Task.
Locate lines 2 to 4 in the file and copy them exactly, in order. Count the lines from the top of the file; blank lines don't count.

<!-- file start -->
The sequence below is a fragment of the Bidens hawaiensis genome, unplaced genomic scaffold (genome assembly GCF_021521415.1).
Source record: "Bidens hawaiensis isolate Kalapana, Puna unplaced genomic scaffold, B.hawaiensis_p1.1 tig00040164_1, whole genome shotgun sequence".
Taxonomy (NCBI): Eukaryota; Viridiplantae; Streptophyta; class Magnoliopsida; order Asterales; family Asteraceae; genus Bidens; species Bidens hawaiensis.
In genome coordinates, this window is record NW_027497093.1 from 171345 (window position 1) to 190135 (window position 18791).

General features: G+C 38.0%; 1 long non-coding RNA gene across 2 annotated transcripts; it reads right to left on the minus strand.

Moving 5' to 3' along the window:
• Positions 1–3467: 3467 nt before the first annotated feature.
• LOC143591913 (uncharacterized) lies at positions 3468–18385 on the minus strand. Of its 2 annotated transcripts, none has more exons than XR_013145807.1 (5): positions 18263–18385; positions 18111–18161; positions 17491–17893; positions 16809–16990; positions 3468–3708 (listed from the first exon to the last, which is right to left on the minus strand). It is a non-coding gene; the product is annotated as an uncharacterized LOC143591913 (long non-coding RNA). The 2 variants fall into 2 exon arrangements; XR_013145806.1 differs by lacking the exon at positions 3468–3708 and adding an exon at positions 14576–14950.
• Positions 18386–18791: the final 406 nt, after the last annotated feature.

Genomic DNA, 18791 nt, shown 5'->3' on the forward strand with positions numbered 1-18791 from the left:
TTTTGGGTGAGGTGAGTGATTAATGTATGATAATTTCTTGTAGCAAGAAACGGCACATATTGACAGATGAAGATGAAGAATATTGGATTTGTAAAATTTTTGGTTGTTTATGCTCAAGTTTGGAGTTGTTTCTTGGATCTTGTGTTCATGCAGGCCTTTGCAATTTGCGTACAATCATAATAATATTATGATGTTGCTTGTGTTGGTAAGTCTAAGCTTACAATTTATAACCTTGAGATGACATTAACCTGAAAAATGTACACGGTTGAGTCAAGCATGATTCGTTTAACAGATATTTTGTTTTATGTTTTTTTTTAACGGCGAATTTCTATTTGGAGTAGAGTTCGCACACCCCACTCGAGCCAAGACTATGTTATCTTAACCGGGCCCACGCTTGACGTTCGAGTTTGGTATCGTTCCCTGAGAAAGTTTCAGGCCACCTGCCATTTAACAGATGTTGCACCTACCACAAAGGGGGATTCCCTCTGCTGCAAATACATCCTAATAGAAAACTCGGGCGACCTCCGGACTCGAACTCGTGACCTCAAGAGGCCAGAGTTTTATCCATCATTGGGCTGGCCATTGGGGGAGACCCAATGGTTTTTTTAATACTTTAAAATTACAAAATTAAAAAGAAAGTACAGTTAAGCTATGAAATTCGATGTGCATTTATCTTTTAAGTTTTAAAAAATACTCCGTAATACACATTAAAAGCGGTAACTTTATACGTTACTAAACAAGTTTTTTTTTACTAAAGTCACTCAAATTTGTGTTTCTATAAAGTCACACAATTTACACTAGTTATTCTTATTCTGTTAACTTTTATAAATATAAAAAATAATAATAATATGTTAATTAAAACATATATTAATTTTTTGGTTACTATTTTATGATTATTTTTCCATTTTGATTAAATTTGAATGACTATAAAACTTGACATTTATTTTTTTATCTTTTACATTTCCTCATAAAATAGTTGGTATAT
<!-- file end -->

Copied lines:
Source record: "Bidens hawaiensis isolate Kalapana, Puna unplaced genomic scaffold, B.hawaiensis_p1.1 tig00040164_1, whole genome shotgun sequence".
Taxonomy (NCBI): Eukaryota; Viridiplantae; Streptophyta; class Magnoliopsida; order Asterales; family Asteraceae; genus Bidens; species Bidens hawaiensis.
In genome coordinates, this window is record NW_027497093.1 from 171345 (window position 1) to 190135 (window position 18791).